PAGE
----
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Persistent rains end drought in Georgia, as farmers say too much has harmed crops

flooded farmland

Even before Hurricane Michael arrived, soybeans were underwater near Plains because of unusually heavy and persistent spring rains. File/Credit: Sidney Cromer/UGA

By David Pendered

A saying from rural South Georgia goes, “The farmer prays for rain, while the golfer prays for sunshine.” This year, many Georgia farmers report the persistent rains through May have damaged crops, even as the national drought report issued today shows the rains have eliminated drought conditions across the state.

flooded farmland

Soybeans are underwater near Plains because of heavy and persistent spring rains. Credit: Sidney Cromer/UGA

Their accounts read like a farmer’s diary, as presented in the Georgia Crop Progress and Condition Report, which is produced by the U.S. Department of Agriculture.

The growing season appears to have started fairly well, according to comments posted in April by the University of Georgia’s extension agents, who are posted across the state and speak regularly with farmers in their counties.

But as the season continued, reports of too much rain became a theme. While rainfall varies across the state, a focus on comments about rain indicates an overabundance of rain has had an effect on agriculture.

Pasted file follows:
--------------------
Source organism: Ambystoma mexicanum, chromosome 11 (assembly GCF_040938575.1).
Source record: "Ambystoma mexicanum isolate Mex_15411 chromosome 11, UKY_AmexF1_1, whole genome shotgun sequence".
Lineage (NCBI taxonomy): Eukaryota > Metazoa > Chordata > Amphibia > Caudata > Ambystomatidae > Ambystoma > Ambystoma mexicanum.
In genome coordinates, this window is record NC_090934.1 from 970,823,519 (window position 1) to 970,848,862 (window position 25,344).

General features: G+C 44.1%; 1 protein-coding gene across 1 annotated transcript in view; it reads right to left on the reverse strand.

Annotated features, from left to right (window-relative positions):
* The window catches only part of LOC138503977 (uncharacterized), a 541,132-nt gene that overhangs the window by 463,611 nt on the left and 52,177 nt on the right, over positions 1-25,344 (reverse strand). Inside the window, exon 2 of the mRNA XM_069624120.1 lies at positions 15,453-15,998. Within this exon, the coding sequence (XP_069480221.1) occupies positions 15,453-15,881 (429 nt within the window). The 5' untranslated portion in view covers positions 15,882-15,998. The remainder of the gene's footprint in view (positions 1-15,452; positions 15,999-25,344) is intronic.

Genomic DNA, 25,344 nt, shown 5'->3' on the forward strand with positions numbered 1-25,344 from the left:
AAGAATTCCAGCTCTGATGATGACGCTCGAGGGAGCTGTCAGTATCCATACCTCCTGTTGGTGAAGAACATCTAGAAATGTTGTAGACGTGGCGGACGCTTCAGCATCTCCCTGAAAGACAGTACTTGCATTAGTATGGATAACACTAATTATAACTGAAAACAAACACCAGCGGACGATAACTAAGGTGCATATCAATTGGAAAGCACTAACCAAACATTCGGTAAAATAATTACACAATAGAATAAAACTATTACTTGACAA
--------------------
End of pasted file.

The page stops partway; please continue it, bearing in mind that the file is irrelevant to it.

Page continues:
This is a snapshot of the reports this growing season from county extension agents:

  • April 2: “Tattnall County received some much needed rain on Friday. Growers are busy planting corn and watermelon. Onion harvest is nearing for earlier maturing varieties. The onion crop looks promising at this point.” – Chris Tyson, Tattnall County
  • April 9: “Floyd County needs a few dry days. Corn planting is being delayed.” – Keith Mickler, Floyd County
  • April 16: “Considerable rainfall on Sunday caused flash flooding in low areas and overly saturated fields.” – Ashley Hoppers, Liberty County

    Persistent rains have eliminated drought conditions across the entire state of Georgia, according to a report released Thursday. Credit: droughtmonitor.unl.edu

  • April 23: “Cotton and peanut planting really picked up late in the week, but the storm this Sunday will probably keep farmers out of the fields for the next day or two. “ – Andrew Warner, Seminole County
  • April 30: “There was abundant rain during first part of week, followed by dry, warm weather. Strawberries were ripening. Some blueberries had good berry formation, and color change was evident.” – Heather Kolich, Forsyth County
  • May 7: Conditions turned hot and dry. Grady County has a significant amount on dryland corn that is in desperate need of rain. Non-irrigated cotton and peanut planting will stop soon as a result of inadequate soil moisture. The dry weather has significantly impacted pasture and hayfield conditions too.” – Ty Torrance, Grady County
  • May 14: “We went from cool and wet to hot and dry very quickly. Planters have been going nonstop in irrigated fields, but dryland farmers are having to wait on a rain because the soil is hard and dry. Many producers in our area are going to have to replant cotton. Cool soils hindered good plant populations at germination for many fields. Other fields had adequate moisture for germination and then lost moisture as the seed sprouted, so the plants died. It has been a crazy spring, but this is perfect dry- down weather for winter grains. We should see harvest begin next week in many fields.” – Seth McAllister, Terrell County
    flooded farmland, peanuts